The implications for the hip-hop and gold-tooth industries are staggering, as suddenly bling is no longer confined to being gold, but can be other non-gold colors.

People have been saying for years that gold should come in other colors, as gold was just too damned boring.

When asked if creating non-gold gold would create confusion among buyers of gold, as well as creating higher change of fraud due to non-gold-gold gold being produced to be represented as non-gold gold, representatives declined comment citing they were not authorized to speculate on such drivel.

Comment Re:"impossible"? (Score 1) 221

The other alternative is the content-management software is garbage.

Me, I'm laying my money on that one.

Don't go assuming these papers are building some specialized platform with software experts, they're buying a commercial product which does as much as the vendor made it to. Or worse, they're subscribing to a 3rd party to provide it, and in the process that 3rd party gets all your info anyway. I believe that's what disqus is for.

Sometimes, a competent person will tell you that, no, the software can't actually do that. My bet is the company who made it never built it to be able to do that, and the paper is so invested in having the comments they're not willing to care how this policy change impacts anybody.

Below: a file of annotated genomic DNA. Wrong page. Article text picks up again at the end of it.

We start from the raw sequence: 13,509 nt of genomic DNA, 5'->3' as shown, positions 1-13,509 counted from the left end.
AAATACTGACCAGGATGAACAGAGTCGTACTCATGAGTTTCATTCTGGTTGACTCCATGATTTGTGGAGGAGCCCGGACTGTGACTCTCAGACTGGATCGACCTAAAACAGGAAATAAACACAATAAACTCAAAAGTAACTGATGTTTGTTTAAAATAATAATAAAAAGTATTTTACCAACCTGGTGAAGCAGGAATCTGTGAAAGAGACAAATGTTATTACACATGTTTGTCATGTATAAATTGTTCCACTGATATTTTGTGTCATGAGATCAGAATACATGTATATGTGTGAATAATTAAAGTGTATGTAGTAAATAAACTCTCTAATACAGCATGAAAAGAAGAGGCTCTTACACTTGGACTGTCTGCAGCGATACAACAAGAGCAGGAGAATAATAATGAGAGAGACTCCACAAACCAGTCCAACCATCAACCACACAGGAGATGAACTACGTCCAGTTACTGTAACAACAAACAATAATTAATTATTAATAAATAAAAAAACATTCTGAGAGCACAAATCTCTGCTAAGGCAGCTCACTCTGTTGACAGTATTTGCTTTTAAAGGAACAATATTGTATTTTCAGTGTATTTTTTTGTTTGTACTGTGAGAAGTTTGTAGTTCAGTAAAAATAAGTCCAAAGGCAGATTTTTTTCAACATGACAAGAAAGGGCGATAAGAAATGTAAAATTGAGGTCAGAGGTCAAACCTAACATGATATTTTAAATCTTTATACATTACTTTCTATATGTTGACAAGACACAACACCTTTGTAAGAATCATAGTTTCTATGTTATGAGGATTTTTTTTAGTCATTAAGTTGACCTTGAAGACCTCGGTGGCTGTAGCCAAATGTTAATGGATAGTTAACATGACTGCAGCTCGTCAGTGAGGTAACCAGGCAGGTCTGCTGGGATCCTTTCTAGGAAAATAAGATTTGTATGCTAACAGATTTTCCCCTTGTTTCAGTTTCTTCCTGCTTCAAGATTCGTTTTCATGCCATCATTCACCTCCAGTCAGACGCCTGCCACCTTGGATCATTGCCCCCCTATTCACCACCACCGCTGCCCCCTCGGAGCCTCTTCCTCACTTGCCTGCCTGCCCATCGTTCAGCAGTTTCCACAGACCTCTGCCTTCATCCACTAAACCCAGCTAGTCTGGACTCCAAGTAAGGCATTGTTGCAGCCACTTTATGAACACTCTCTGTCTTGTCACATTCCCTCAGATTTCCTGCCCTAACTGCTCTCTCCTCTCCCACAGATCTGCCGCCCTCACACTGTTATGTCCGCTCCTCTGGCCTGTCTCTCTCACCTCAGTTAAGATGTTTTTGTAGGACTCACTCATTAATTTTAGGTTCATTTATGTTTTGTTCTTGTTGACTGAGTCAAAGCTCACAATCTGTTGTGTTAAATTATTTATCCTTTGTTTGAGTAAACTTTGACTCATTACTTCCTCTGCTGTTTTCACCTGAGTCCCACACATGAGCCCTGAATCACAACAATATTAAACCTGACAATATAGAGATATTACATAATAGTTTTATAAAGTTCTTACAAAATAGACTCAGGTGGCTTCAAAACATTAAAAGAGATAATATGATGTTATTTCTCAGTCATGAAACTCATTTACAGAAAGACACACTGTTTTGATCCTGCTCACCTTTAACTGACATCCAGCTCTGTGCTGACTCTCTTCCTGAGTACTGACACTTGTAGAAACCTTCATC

And you can bet that if it comes down to keeping the comments because it adds value to their site (probably more than their own reporting does), or worrying about YOUR privacy ... they don't give a crap about you.

Comment Re:This is *SO* unethical ! (Score 4, Informative) 221

Who do they think they are to say, in effect "I have changed the terms of the contract. Pray I don't change it again," because now they've shown that their agreements are not really agreements.

Sadly, EULAs and the like tell them they can do this. Courts have upheld it. Which means taking them at their word is pretty much useless.

I don't disagree with you, but corporations who wish to make money off your personal information, they don't give a crap about your privacy or any fallout to you.

Real names policies exist because companies say "what value can I get from selling the fact that SuitWrinkler53 commented on the website?" and deciding that they can't sell that information.

They claim it's so they can police the content and keep things civil. But those comments add value to those sites, which is why they want to keep them.